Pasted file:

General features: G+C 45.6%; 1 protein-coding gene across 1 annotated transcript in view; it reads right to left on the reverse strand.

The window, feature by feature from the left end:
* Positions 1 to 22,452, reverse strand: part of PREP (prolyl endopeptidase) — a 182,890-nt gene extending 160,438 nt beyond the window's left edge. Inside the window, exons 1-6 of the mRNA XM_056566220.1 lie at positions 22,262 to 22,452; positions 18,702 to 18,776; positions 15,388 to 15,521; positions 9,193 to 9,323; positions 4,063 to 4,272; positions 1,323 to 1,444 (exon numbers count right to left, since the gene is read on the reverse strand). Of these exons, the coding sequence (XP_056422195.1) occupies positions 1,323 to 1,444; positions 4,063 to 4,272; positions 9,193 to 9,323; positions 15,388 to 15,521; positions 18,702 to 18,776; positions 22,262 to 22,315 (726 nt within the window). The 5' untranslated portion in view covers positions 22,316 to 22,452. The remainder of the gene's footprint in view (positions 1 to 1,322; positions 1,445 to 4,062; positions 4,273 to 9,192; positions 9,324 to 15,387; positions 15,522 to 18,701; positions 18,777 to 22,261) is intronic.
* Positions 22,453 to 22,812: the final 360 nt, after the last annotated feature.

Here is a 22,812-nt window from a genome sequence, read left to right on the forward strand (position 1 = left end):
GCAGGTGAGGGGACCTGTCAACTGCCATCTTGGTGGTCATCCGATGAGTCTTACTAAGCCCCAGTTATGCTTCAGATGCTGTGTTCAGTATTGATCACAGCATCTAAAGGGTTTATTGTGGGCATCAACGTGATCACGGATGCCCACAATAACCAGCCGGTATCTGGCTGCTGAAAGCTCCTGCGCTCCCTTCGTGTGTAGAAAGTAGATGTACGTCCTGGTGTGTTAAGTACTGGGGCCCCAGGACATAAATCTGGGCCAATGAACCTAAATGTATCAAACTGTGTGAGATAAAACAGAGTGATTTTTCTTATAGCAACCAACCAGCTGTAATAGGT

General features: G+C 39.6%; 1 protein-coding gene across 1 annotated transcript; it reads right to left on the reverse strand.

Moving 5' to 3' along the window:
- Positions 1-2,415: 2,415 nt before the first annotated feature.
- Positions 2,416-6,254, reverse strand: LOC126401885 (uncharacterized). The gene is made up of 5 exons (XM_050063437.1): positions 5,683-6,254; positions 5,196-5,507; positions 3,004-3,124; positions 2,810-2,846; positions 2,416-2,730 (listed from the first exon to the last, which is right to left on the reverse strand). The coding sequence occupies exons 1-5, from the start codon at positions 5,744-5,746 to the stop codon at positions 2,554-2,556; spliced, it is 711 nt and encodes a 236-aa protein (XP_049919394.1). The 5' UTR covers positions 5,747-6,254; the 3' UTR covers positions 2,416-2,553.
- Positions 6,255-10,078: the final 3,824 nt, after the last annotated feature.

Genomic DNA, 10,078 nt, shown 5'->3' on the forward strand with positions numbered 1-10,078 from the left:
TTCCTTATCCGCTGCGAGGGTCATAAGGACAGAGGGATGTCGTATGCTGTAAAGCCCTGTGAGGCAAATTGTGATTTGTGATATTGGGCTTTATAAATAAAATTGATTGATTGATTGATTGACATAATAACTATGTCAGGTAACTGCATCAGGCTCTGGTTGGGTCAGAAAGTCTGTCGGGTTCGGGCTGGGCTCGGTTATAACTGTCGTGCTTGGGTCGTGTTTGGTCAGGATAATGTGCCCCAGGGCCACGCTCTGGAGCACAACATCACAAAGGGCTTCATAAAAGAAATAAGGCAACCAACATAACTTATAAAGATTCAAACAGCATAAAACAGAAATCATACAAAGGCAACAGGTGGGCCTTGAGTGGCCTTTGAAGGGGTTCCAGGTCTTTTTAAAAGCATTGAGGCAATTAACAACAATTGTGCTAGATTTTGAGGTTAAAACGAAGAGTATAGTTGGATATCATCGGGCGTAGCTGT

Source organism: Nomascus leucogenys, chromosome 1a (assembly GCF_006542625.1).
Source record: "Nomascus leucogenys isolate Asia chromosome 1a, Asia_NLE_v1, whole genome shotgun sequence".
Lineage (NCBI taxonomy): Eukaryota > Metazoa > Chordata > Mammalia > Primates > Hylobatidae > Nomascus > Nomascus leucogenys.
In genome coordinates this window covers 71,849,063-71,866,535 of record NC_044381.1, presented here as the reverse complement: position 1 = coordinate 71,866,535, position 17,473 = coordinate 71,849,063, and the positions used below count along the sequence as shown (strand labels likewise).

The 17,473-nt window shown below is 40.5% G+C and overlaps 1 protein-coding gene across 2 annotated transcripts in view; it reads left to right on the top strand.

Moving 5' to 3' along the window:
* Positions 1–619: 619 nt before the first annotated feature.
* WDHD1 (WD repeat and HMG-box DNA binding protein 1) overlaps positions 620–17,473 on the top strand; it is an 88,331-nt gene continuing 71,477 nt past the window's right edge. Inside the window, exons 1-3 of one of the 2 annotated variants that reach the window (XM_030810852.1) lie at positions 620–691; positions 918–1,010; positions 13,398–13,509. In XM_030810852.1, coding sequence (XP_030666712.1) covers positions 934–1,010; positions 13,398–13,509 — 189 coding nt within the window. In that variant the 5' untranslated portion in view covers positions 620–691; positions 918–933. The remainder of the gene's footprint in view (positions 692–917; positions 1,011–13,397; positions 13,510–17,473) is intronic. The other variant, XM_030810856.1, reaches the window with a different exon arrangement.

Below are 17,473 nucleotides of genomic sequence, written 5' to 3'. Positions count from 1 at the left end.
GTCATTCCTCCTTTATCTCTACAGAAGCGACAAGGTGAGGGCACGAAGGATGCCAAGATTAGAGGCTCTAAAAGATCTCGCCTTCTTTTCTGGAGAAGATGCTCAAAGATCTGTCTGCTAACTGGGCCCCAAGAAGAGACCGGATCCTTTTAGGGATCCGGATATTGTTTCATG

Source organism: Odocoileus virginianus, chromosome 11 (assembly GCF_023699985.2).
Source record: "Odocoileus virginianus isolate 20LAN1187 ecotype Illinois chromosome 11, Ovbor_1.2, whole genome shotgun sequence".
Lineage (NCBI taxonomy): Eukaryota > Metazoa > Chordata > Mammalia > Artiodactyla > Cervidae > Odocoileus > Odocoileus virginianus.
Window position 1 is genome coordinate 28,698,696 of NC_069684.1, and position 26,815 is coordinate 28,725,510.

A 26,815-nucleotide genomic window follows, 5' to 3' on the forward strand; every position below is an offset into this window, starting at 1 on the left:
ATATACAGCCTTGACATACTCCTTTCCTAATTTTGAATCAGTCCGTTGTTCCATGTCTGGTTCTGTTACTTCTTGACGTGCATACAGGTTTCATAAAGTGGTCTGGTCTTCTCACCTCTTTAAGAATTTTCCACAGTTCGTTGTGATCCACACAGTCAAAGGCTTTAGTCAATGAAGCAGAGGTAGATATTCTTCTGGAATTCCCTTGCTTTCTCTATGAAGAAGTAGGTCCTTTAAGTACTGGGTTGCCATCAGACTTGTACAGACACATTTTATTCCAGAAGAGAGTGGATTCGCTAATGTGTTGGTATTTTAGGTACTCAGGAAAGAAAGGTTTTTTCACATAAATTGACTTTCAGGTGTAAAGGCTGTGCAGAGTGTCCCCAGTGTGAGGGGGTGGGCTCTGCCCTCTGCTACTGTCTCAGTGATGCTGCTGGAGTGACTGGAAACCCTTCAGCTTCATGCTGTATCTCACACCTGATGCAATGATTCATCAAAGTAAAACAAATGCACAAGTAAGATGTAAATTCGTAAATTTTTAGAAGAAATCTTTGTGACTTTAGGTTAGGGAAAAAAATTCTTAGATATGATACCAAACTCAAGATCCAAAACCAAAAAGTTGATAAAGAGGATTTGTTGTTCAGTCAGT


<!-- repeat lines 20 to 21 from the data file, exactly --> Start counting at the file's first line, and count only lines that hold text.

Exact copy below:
* Positions 1–619: 619 nt before the first annotated feature.
* WDHD1 (WD repeat and HMG-box DNA binding protein 1) overlaps positions 620–17,473 on the top strand; it is an 88,331-nt gene continuing 71,477 nt past the window's right edge. Inside the window, exons 1-3 of one of the 2 annotated variants that reach the window (XM_030810852.1) lie at positions 620–691; positions 918–1,010; positions 13,398–13,509. In XM_030810852.1, coding sequence (XP_030666712.1) covers positions 934–1,010; positions 13,398–13,509 — 189 coding nt within the window. In that variant the 5' untranslated portion in view covers positions 620–691; positions 918–933. The remainder of the gene's footprint in view (positions 692–917; positions 1,011–13,397; positions 13,510–17,473) is intronic. The other variant, XM_030810856.1, reaches the window with a different exon arrangement.